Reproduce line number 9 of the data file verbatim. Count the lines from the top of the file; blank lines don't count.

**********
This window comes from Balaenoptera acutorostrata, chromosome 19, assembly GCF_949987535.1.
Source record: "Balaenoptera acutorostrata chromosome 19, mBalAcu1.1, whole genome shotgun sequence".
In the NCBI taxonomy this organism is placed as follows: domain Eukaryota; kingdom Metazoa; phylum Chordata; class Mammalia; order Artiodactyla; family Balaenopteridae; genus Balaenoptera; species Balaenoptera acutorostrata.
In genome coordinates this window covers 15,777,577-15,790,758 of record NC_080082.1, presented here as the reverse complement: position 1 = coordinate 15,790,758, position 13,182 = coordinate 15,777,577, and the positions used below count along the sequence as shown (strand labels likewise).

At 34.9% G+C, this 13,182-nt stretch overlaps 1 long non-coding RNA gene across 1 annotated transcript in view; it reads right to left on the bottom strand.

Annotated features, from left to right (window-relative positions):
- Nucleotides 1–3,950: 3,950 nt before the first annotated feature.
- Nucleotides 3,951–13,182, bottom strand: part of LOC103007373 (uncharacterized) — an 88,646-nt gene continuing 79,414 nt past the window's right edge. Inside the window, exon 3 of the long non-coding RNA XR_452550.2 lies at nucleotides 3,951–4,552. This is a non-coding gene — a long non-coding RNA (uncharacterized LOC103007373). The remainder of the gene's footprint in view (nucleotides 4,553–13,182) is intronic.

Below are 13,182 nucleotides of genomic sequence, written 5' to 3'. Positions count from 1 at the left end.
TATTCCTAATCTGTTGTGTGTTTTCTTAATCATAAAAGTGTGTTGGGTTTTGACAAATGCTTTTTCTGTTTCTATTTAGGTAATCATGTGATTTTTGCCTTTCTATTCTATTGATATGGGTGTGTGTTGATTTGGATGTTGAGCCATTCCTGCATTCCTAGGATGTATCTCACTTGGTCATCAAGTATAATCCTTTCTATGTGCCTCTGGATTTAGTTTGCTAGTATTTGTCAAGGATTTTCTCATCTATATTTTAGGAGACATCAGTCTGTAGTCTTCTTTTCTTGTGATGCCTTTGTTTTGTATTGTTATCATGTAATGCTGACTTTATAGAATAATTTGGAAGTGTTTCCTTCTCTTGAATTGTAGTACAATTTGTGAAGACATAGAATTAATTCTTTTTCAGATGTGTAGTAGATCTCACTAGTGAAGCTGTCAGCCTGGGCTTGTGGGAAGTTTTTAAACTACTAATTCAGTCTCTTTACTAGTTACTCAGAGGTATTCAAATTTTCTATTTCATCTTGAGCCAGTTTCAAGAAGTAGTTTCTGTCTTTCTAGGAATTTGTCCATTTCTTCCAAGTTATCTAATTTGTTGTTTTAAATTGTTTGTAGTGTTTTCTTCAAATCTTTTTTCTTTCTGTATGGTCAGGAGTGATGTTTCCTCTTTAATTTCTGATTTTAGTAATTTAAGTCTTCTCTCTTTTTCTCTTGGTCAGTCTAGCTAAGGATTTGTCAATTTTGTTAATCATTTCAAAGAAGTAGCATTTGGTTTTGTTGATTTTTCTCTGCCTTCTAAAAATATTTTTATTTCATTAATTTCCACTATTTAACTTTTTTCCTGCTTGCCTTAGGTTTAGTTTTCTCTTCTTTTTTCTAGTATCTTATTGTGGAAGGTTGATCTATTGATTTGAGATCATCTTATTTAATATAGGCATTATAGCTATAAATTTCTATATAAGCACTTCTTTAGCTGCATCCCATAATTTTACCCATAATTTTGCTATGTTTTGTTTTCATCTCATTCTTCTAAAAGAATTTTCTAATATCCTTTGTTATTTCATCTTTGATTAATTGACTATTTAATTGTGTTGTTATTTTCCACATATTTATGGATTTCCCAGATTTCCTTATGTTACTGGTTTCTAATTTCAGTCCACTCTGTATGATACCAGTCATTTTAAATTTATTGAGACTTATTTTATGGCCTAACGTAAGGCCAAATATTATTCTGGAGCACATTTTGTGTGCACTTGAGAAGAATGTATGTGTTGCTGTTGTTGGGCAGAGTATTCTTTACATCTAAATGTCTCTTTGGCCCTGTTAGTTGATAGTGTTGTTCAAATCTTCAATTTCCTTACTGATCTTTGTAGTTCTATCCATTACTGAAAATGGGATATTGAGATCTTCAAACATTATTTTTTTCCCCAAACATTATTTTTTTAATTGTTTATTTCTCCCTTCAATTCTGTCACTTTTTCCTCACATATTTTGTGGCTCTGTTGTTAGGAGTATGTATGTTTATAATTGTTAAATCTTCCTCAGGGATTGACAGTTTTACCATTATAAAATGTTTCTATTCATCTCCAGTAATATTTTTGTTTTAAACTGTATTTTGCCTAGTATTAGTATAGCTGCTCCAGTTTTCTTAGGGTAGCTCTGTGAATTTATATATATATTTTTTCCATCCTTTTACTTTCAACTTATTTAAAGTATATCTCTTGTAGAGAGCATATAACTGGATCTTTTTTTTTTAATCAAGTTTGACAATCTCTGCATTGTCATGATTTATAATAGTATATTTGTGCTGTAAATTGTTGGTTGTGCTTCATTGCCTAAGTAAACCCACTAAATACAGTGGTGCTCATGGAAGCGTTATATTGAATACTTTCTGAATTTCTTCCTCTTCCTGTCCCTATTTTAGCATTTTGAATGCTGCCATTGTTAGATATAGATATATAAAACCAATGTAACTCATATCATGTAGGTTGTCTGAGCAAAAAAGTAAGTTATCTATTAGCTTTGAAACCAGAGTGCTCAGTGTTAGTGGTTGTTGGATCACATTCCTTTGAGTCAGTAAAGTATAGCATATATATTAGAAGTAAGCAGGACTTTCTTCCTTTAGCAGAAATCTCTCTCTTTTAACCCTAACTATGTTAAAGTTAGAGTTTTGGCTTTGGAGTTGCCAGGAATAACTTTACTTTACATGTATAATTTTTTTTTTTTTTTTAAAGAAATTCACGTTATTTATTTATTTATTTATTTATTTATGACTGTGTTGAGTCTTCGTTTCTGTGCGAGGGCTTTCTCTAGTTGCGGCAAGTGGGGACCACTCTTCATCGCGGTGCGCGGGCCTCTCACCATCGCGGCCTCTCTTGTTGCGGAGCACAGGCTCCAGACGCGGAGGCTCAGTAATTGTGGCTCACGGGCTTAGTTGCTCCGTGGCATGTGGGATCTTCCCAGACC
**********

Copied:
Below are 13,182 nucleotides of genomic sequence, written 5' to 3'. Positions count from 1 at the left end.